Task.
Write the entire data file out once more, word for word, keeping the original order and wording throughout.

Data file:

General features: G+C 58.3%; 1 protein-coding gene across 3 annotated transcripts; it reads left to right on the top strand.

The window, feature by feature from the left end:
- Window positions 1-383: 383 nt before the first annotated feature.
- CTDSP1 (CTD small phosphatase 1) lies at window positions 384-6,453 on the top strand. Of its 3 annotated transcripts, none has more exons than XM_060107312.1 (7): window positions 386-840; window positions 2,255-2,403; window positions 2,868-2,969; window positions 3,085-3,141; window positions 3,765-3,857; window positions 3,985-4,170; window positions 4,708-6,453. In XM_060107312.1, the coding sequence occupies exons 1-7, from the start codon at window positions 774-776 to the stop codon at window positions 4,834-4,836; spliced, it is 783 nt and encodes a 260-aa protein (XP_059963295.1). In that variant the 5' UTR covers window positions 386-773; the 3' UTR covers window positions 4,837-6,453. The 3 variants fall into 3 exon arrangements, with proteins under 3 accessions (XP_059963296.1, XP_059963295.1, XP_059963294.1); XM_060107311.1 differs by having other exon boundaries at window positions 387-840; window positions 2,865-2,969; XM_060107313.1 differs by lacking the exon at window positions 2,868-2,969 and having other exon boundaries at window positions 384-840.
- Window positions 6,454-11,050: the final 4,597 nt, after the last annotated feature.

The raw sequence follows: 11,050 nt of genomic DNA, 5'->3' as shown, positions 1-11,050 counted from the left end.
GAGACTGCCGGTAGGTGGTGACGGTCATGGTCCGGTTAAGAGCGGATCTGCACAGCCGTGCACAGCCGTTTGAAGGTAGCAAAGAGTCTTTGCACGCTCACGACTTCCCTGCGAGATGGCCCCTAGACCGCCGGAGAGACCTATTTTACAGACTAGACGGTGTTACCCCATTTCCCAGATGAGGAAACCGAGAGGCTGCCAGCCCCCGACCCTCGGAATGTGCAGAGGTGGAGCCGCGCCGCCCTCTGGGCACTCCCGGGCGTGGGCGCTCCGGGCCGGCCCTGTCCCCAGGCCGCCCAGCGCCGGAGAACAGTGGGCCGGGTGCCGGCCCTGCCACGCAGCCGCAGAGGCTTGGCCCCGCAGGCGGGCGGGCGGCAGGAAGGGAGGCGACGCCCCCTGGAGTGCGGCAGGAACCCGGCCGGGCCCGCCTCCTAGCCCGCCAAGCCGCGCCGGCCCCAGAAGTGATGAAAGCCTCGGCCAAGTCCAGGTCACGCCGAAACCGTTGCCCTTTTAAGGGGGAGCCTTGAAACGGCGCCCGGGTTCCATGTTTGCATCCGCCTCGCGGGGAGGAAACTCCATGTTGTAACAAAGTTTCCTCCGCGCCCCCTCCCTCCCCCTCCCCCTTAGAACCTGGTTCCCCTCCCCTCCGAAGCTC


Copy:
General features: G+C 58.3%; 1 protein-coding gene across 3 annotated transcripts; it reads left to right on the top strand.

The window, feature by feature from the left end:
- Window positions 1-383: 383 nt before the first annotated feature.
- CTDSP1 (CTD small phosphatase 1) lies at window positions 384-6,453 on the top strand. Of its 3 annotated transcripts, none has more exons than XM_060107312.1 (7): window positions 386-840; window positions 2,255-2,403; window positions 2,868-2,969; window positions 3,085-3,141; window positions 3,765-3,857; window positions 3,985-4,170; window positions 4,708-6,453. In XM_060107312.1, the coding sequence occupies exons 1-7, from the start codon at window positions 774-776 to the stop codon at window positions 4,834-4,836; spliced, it is 783 nt and encodes a 260-aa protein (XP_059963295.1). In that variant the 5' UTR covers window positions 386-773; the 3' UTR covers window positions 4,837-6,453. The 3 variants fall into 3 exon arrangements, with proteins under 3 accessions (XP_059963296.1, XP_059963295.1, XP_059963294.1); XM_060107311.1 differs by having other exon boundaries at window positions 387-840; window positions 2,865-2,969; XM_060107313.1 differs by lacking the exon at window positions 2,868-2,969 and having other exon boundaries at window positions 384-840.
- Window positions 6,454-11,050: the final 4,597 nt, after the last annotated feature.

The raw sequence follows: 11,050 nt of genomic DNA, 5'->3' as shown, positions 1-11,050 counted from the left end.
GAGACTGCCGGTAGGTGGTGACGGTCATGGTCCGGTTAAGAGCGGATCTGCACAGCCGTGCACAGCCGTTTGAAGGTAGCAAAGAGTCTTTGCACGCTCACGACTTCCCTGCGAGATGGCCCCTAGACCGCCGGAGAGACCTATTTTACAGACTAGACGGTGTTACCCCATTTCCCAGATGAGGAAACCGAGAGGCTGCCAGCCCCCGACCCTCGGAATGTGCAGAGGTGGAGCCGCGCCGCCCTCTGGGCACTCCCGGGCGTGGGCGCTCCGGGCCGGCCCTGTCCCCAGGCCGCCCAGCGCCGGAGAACAGTGGGCCGGGTGCCGGCCCTGCCACGCAGCCGCAGAGGCTTGGCCCCGCAGGCGGGCGGGCGGCAGGAAGGGAGGCGACGCCCCCTGGAGTGCGGCAGGAACCCGGCCGGGCCCGCCTCCTAGCCCGCCAAGCCGCGCCGGCCCCAGAAGTGATGAAAGCCTCGGCCAAGTCCAGGTCACGCCGAAACCGTTGCCCTTTTAAGGGGGAGCCTTGAAACGGCGCCCGGGTTCCATGTTTGCATCCGCCTCGCGGGGAGGAAACTCCATGTTGTAACAAAGTTTCCTCCGCGCCCCCTCCCTCCCCCTCCCCCTTAGAACCTGGTTCCCCTCCCCTCCGAAGCTC